Now this one may surprise some people. You might expect being unable to find an asset that shows up on the books. But businesses may have assets in use that have been written off with a value of zero. So a seasoned business appraiser who went through a physical inventory count will never overlook the possibility that assets not found on the books can and do often exist.
How is it possible for such assets to pop up?
Common reasons for unrecorded business assets
Capital expenditure controls some companies impose could be quite limiting. So a business manager may get creative in getting the necessary machinery in place that may otherwise trip the capex ceiling. For example, splitting a big bill to acquire a piece of equipment and treating some of it as an expense is not unusual. As a result, the asset does not get recorded on the books.
Parting out old pieces of equipment to fix the new ones is another source of unexpected assets. Skilled technical staff may build a machine they need by reusing existing components. Again, such internally created equipment does not show up on the books.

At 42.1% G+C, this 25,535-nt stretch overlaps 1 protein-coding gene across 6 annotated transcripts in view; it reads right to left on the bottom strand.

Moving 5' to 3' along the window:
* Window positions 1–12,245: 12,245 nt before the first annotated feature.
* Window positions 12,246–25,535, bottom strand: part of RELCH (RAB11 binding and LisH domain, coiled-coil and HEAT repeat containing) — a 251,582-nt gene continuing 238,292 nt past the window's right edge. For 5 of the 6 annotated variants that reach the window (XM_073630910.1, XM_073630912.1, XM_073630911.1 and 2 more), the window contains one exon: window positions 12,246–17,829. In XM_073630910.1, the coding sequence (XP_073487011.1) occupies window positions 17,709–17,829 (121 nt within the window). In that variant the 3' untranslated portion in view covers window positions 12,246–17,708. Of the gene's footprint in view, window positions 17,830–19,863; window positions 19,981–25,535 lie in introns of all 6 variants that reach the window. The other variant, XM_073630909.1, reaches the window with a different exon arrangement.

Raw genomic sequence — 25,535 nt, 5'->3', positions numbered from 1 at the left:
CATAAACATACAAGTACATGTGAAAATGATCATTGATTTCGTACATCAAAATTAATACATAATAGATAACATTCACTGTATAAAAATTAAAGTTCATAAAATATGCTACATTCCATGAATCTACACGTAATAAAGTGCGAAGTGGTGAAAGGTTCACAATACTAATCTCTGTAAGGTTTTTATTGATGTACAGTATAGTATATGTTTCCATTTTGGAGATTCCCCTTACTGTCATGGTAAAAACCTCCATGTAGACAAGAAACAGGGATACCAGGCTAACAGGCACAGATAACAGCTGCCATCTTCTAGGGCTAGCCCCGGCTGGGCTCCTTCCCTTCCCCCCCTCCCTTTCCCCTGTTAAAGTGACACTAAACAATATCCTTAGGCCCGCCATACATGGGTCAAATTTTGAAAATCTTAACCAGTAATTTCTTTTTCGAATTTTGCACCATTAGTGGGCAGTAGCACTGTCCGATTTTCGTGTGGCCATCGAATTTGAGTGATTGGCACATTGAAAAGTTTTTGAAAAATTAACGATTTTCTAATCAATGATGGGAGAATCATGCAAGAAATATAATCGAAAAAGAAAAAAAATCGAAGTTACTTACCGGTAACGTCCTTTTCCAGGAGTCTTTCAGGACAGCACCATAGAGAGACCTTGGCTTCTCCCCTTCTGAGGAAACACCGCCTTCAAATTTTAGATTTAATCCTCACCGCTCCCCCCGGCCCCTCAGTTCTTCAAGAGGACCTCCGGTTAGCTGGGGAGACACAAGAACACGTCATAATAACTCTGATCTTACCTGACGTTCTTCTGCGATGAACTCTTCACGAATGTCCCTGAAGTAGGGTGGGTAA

New equipment vendors often take the outdated machinery as a trade-in. As a result the company gets a price reduction. But the vendor may not have a way of using the old equipment. So the company gets to keep it for a while. At times this extra capacity may come in handy. But again, no record is made of the old machine on the company’s books.
In addition, the company’s accounting records may drop a piece of equipment once it is fully depreciated. However, this does not mean that the machine is removed from service.
So there you have it. The assets you can’t find on the books may exist. Moreover, they can be adding considerable value to the company.